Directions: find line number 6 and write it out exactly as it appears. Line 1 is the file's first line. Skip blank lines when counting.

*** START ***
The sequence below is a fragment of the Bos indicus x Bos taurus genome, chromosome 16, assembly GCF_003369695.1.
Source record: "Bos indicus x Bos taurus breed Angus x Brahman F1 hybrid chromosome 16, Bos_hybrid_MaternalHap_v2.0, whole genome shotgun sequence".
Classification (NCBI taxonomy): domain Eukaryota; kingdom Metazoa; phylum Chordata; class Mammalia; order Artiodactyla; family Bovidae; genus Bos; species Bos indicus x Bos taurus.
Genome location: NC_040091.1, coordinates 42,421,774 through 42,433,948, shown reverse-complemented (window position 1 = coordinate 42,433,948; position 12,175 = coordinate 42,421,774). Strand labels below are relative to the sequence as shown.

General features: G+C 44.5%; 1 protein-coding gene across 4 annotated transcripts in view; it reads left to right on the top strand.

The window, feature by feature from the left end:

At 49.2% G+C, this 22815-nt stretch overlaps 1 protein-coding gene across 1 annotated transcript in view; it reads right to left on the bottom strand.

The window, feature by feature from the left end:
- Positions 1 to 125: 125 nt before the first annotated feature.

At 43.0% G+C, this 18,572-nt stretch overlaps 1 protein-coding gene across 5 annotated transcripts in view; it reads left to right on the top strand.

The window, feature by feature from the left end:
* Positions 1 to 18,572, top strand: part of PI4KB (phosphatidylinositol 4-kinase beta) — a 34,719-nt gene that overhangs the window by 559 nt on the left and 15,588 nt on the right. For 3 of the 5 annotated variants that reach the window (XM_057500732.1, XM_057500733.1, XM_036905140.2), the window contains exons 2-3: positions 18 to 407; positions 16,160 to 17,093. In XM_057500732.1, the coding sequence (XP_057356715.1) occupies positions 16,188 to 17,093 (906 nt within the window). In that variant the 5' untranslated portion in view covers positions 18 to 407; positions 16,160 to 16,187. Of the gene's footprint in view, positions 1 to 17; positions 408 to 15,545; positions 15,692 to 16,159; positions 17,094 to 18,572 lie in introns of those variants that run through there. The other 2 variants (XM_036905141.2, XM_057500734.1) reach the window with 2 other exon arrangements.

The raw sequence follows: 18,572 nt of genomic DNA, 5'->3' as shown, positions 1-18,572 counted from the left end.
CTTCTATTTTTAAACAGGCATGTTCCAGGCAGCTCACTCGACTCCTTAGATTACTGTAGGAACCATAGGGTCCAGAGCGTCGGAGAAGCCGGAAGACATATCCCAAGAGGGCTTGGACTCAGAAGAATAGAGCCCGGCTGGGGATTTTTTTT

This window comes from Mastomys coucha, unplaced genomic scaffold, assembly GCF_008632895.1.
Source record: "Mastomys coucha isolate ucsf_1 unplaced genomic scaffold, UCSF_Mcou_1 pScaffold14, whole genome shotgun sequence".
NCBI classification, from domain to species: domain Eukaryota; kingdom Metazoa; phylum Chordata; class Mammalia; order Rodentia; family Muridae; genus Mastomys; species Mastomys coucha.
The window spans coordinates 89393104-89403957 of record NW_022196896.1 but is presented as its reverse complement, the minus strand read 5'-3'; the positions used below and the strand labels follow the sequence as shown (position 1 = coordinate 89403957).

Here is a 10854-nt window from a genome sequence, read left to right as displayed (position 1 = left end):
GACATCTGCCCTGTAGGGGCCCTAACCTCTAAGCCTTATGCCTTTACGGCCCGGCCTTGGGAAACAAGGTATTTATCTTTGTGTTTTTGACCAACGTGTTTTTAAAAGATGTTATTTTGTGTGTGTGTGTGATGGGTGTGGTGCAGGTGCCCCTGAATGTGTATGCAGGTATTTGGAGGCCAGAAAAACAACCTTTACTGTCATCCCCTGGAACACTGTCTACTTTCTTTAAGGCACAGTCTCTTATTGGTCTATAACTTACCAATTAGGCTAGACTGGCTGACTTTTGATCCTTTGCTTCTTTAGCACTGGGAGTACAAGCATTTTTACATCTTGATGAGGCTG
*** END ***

The window, feature by feature from the left end: